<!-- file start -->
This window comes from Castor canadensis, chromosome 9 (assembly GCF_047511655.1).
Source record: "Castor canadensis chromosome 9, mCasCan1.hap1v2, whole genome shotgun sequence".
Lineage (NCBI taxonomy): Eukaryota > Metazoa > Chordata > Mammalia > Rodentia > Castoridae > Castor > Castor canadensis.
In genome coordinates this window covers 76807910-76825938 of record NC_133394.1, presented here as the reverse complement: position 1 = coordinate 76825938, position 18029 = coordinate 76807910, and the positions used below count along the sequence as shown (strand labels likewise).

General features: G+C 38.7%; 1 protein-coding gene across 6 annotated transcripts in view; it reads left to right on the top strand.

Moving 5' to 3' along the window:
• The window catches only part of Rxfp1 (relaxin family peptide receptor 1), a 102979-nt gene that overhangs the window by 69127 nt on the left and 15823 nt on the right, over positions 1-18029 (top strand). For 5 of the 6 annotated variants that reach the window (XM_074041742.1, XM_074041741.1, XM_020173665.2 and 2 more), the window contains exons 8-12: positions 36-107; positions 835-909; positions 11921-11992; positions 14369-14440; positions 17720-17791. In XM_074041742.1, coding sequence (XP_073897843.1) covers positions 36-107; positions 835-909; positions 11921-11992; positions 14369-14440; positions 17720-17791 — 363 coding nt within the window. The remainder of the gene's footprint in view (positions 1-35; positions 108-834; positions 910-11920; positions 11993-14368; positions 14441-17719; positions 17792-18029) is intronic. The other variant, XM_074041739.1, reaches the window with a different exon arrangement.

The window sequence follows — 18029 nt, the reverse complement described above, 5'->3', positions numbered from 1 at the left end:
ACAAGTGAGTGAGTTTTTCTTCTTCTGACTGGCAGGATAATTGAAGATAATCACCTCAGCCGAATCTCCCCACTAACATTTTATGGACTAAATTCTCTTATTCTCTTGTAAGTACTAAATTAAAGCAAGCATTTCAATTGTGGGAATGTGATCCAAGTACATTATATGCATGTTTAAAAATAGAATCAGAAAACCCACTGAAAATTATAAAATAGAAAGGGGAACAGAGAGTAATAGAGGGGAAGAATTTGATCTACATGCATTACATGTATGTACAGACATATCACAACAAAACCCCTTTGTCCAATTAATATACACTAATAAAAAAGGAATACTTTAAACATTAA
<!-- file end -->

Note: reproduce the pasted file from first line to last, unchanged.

This window comes from Castor canadensis, chromosome 9 (assembly GCF_047511655.1).
Source record: "Castor canadensis chromosome 9, mCasCan1.hap1v2, whole genome shotgun sequence".
Lineage (NCBI taxonomy): Eukaryota > Metazoa > Chordata > Mammalia > Rodentia > Castoridae > Castor > Castor canadensis.
In genome coordinates this window covers 76807910-76825938 of record NC_133394.1, presented here as the reverse complement: position 1 = coordinate 76825938, position 18029 = coordinate 76807910, and the positions used below count along the sequence as shown (strand labels likewise).

General features: G+C 38.7%; 1 protein-coding gene across 6 annotated transcripts in view; it reads left to right on the top strand.

Moving 5' to 3' along the window:
• The window catches only part of Rxfp1 (relaxin family peptide receptor 1), a 102979-nt gene that overhangs the window by 69127 nt on the left and 15823 nt on the right, over positions 1-18029 (top strand). For 5 of the 6 annotated variants that reach the window (XM_074041742.1, XM_074041741.1, XM_020173665.2 and 2 more), the window contains exons 8-12: positions 36-107; positions 835-909; positions 11921-11992; positions 14369-14440; positions 17720-17791. In XM_074041742.1, coding sequence (XP_073897843.1) covers positions 36-107; positions 835-909; positions 11921-11992; positions 14369-14440; positions 17720-17791 — 363 coding nt within the window. The remainder of the gene's footprint in view (positions 1-35; positions 108-834; positions 910-11920; positions 11993-14368; positions 14441-17719; positions 17792-18029) is intronic. The other variant, XM_074041739.1, reaches the window with a different exon arrangement.

The window sequence follows — 18029 nt, the reverse complement described above, 5'->3', positions numbered from 1 at the left end:
ACAAGTGAGTGAGTTTTTCTTCTTCTGACTGGCAGGATAATTGAAGATAATCACCTCAGCCGAATCTCCCCACTAACATTTTATGGACTAAATTCTCTTATTCTCTTGTAAGTACTAAATTAAAGCAAGCATTTCAATTGTGGGAATGTGATCCAAGTACATTATATGCATGTTTAAAAATAGAATCAGAAAACCCACTGAAAATTATAAAATAGAAAGGGGAACAGAGAGTAATAGAGGGGAAGAATTTGATCTACATGCATTACATGTATGTACAGACATATCACAACAAAACCCCTTTGTCCAATTAATATACACTAATAAAAAAGGAATACTTTAAACATTAA